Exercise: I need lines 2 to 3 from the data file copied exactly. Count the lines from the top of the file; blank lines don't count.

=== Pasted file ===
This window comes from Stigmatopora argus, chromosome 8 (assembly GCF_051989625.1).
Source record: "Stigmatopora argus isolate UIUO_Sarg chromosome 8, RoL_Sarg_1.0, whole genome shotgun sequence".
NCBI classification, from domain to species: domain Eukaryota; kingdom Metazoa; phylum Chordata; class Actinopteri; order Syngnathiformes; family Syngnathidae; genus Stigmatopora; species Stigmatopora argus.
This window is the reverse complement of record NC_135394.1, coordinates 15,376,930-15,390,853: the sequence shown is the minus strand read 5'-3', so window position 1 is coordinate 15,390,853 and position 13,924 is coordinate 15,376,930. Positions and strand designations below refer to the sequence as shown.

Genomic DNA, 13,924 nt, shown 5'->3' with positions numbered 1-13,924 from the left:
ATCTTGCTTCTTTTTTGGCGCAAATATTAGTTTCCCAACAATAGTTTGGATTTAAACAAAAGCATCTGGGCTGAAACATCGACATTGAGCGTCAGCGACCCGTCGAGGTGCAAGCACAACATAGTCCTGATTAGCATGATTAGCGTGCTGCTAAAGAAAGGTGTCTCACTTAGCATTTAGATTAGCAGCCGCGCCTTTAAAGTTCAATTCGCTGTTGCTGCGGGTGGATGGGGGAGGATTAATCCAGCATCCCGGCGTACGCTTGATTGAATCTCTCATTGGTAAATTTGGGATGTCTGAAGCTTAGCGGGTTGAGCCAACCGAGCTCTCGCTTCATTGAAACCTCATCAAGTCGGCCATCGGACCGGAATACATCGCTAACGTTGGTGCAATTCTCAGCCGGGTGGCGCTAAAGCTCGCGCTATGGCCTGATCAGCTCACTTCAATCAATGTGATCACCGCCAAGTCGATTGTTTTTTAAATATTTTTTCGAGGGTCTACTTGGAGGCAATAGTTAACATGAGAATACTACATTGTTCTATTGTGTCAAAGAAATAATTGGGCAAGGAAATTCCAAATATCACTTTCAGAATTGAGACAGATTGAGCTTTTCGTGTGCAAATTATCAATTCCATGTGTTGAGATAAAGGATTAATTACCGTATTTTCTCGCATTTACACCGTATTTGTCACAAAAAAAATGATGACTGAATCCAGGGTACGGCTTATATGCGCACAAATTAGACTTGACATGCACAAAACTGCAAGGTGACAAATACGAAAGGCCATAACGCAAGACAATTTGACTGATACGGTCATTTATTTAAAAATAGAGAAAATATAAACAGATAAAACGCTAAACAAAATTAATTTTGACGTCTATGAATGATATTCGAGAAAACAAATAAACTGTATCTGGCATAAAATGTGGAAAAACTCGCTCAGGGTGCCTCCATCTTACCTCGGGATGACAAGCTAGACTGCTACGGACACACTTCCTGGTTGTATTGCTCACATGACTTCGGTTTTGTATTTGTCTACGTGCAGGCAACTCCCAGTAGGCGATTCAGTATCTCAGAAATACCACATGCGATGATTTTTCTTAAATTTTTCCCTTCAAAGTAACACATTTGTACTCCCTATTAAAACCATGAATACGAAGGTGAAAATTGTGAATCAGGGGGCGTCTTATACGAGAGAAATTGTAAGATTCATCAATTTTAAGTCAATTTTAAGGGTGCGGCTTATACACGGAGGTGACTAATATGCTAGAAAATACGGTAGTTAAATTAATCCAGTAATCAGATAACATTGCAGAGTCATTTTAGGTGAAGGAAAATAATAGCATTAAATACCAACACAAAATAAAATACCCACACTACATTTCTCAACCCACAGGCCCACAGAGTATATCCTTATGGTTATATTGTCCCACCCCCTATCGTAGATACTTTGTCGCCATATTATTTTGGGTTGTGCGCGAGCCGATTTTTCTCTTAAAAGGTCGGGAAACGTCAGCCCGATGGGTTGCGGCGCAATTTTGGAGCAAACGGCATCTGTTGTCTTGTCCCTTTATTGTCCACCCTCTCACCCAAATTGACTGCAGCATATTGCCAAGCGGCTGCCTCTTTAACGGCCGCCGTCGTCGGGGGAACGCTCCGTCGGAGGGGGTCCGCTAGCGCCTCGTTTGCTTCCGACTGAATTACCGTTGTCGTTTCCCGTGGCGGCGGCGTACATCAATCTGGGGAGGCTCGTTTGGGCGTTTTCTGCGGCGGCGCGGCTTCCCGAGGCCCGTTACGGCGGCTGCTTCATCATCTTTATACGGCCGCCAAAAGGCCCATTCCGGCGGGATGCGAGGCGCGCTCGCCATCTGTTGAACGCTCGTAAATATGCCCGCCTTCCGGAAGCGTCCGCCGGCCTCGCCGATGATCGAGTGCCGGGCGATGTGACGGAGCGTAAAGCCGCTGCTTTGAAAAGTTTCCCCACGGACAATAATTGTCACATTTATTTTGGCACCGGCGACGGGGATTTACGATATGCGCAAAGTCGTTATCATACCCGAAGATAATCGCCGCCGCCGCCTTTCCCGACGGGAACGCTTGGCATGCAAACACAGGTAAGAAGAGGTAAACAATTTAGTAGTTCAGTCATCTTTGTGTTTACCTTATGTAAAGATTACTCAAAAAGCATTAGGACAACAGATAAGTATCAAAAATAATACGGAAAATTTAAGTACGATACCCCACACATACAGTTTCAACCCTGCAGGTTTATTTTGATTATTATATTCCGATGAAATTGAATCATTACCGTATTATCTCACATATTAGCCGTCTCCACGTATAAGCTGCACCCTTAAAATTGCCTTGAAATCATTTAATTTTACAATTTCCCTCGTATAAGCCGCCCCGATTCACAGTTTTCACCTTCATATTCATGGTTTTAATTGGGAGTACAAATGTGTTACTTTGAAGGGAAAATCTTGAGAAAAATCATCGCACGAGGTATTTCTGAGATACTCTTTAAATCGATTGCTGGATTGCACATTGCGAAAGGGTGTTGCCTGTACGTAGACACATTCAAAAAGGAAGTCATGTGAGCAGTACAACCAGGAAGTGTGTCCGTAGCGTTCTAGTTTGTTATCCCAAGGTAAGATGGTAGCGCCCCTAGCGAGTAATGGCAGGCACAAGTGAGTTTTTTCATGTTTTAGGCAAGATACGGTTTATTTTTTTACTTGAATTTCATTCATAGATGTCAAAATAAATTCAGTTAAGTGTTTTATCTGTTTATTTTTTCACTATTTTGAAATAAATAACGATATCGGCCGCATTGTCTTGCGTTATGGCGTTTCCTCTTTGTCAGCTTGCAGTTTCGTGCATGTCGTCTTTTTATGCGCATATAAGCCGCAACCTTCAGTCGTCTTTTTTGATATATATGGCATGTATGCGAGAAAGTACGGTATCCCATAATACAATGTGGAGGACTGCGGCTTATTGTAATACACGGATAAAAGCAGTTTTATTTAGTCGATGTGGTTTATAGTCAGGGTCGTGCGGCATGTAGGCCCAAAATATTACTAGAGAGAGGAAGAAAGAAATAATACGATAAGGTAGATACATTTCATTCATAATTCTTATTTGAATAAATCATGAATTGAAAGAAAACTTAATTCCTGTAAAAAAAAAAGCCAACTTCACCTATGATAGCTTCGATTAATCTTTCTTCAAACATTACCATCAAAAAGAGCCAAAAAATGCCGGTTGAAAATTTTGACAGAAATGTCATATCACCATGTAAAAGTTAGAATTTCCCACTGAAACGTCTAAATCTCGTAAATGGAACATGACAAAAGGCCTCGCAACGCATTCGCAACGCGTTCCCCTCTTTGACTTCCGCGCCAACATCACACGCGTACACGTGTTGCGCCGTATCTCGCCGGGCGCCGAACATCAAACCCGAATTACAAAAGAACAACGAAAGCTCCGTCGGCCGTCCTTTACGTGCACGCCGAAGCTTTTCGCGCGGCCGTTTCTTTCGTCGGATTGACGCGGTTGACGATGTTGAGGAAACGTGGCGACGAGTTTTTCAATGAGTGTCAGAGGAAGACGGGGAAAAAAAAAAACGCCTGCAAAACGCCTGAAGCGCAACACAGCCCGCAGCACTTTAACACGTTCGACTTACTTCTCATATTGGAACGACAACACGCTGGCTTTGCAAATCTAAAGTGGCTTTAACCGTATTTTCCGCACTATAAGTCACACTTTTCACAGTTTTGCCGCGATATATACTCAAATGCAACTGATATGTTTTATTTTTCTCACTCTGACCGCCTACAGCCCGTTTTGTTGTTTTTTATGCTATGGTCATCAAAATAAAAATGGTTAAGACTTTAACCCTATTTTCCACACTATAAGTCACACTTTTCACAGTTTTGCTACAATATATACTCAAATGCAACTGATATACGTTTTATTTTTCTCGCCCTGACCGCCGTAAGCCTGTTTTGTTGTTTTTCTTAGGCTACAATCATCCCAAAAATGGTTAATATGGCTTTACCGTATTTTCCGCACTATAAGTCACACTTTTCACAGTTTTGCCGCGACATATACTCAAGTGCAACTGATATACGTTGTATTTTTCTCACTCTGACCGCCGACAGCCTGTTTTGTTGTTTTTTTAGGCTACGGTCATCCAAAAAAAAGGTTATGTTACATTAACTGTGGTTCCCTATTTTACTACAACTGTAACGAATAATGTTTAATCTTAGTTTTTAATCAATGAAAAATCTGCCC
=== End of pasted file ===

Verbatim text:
Source record: "Stigmatopora argus isolate UIUO_Sarg chromosome 8, RoL_Sarg_1.0, whole genome shotgun sequence".
NCBI classification, from domain to species: domain Eukaryota; kingdom Metazoa; phylum Chordata; class Actinopteri; order Syngnathiformes; family Syngnathidae; genus Stigmatopora; species Stigmatopora argus.